Do not pay any money until you return to where you started, or where you want to go, especially if you are going off hiking in the hills.
    Finally, do take note of the car registration (and the taxi-drivers number) if you feel any unease with anything and SMS it to someone (or yourself) and make a point of communicating that to the driver if you run into any problems (which is extremely unlikely).

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Biqeq Off The Beaten Path

  • Partial Wall cross-section

    by mke1963 Written Aug 30, 2004

    I have written about the Zhao Great Wall in an entry for Hohhot, but the wall is very accessible in this area. You can claim your very own part of the wall, safe in the knowledge that no other visitor has been there before.
    If you are short of time, you can simply visit the section crossed on the way up to the Lamadong Monastery.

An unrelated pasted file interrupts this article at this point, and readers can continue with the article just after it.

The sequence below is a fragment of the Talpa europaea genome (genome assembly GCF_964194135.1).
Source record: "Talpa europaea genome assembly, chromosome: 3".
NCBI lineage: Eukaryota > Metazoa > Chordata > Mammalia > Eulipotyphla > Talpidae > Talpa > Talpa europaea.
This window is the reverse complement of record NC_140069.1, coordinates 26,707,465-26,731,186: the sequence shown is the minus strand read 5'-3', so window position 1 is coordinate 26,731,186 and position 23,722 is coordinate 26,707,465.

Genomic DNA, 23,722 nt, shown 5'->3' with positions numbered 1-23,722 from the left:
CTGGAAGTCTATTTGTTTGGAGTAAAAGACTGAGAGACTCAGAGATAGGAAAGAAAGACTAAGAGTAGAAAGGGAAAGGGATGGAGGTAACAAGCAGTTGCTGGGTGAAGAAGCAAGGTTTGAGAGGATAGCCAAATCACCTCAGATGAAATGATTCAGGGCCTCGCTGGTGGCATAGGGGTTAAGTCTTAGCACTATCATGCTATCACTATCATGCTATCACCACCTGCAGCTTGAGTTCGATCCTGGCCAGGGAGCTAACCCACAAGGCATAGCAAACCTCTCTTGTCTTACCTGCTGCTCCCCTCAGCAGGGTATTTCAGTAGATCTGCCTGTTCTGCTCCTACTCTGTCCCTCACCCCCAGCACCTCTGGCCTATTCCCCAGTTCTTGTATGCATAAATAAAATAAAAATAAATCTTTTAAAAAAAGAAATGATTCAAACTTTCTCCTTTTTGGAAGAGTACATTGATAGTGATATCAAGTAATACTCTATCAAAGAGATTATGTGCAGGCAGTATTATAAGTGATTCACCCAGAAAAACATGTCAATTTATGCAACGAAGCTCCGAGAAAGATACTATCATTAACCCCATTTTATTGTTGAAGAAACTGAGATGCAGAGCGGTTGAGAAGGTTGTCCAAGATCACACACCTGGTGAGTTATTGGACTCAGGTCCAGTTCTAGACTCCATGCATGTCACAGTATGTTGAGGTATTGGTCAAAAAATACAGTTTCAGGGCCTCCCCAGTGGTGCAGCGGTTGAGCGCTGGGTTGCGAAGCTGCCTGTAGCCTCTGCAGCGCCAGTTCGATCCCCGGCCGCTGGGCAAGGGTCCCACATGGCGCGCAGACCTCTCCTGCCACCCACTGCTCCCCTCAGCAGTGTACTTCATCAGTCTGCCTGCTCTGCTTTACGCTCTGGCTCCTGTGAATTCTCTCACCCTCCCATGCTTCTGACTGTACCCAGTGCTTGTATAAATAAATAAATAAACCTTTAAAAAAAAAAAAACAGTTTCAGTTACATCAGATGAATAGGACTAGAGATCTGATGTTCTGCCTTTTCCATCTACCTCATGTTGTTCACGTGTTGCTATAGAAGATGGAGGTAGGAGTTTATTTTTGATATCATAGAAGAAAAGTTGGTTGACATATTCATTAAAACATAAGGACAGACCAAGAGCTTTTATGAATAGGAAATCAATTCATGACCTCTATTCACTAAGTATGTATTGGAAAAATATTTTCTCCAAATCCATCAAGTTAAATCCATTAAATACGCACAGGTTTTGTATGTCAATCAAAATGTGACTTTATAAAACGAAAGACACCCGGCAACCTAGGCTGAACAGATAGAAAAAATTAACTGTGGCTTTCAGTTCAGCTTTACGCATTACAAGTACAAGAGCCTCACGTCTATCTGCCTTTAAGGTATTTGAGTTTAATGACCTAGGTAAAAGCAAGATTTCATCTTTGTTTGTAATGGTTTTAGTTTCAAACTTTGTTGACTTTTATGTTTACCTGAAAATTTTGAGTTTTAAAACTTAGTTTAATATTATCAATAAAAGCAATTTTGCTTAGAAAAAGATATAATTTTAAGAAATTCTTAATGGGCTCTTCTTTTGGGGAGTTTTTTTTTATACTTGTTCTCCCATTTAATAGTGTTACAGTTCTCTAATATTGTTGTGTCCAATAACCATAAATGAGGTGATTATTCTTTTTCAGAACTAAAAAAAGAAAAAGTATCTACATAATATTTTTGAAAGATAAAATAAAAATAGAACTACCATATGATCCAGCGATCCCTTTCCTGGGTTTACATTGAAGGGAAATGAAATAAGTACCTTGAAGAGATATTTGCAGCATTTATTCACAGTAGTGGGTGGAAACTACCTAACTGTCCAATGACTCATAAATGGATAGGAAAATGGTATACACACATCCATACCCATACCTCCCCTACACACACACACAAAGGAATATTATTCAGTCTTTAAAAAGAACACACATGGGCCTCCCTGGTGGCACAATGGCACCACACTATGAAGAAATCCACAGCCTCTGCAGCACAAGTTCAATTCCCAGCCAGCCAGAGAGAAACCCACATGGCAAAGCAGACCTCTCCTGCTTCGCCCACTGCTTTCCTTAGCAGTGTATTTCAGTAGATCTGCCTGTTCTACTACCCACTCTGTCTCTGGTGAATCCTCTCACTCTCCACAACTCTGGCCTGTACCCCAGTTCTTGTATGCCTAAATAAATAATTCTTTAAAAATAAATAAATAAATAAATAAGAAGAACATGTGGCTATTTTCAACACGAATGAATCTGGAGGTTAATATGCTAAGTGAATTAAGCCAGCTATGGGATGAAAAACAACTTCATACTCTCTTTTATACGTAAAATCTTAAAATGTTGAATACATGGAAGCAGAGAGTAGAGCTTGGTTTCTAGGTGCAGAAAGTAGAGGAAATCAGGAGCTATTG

At km post 3 on the road up to the monastery, after you turn right from G101, at a break in a long brick wall (ironic, huh?) on the left, the Zhao wall crosses the road.
    It is much more substantial here than above Hohhot at Wusutu, but this sugests that over the centuries it may have been modified. It is about 5 metres high and about 15 metres across at the base. Even on the top it is about 9 metres in width, so this is substantial. Unfortunately a telephone line has been constructed along the top of it for some distance. The photo of the cross-section shows the profile.
    I didn't have the time to follow it for more than a few hundred metres in either direction, but it should be possible to follow it much further. Unfortunately, the new Hohhot-Baotou express highway has cut through it in a number of places, and it would be dangerous to try to cross this motorway on foot.